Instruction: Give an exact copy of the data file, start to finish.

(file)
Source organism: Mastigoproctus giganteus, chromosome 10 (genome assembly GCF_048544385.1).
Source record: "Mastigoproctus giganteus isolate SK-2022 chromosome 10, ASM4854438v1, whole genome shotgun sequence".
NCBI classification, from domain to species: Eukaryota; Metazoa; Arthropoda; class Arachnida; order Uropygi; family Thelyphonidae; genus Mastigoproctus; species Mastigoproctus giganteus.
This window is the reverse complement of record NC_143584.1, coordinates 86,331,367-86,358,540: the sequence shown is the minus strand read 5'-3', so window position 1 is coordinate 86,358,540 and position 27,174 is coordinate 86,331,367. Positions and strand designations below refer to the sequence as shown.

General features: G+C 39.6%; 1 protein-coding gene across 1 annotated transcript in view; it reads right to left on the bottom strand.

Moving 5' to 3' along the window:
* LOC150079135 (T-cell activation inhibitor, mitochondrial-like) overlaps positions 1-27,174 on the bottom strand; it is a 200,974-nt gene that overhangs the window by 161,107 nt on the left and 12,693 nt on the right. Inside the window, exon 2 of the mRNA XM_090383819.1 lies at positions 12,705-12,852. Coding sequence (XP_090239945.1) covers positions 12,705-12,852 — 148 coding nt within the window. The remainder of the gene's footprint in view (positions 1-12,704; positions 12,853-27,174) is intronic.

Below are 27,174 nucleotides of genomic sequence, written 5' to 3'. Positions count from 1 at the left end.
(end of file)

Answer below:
Source organism: Mastigoproctus giganteus, chromosome 10 (genome assembly GCF_048544385.1).
Source record: "Mastigoproctus giganteus isolate SK-2022 chromosome 10, ASM4854438v1, whole genome shotgun sequence".
NCBI classification, from domain to species: Eukaryota; Metazoa; Arthropoda; class Arachnida; order Uropygi; family Thelyphonidae; genus Mastigoproctus; species Mastigoproctus giganteus.
This window is the reverse complement of record NC_143584.1, coordinates 86,331,367-86,358,540: the sequence shown is the minus strand read 5'-3', so window position 1 is coordinate 86,358,540 and position 27,174 is coordinate 86,331,367. Positions and strand designations below refer to the sequence as shown.

General features: G+C 39.6%; 1 protein-coding gene across 1 annotated transcript in view; it reads right to left on the bottom strand.

Moving 5' to 3' along the window:
* LOC150079135 (T-cell activation inhibitor, mitochondrial-like) overlaps positions 1-27,174 on the bottom strand; it is a 200,974-nt gene that overhangs the window by 161,107 nt on the left and 12,693 nt on the right. Inside the window, exon 2 of the mRNA XM_090383819.1 lies at positions 12,705-12,852. Coding sequence (XP_090239945.1) covers positions 12,705-12,852 — 148 coding nt within the window. The remainder of the gene's footprint in view (positions 1-12,704; positions 12,853-27,174) is intronic.

Below are 27,174 nucleotides of genomic sequence, written 5' to 3'. Positions count from 1 at the left end.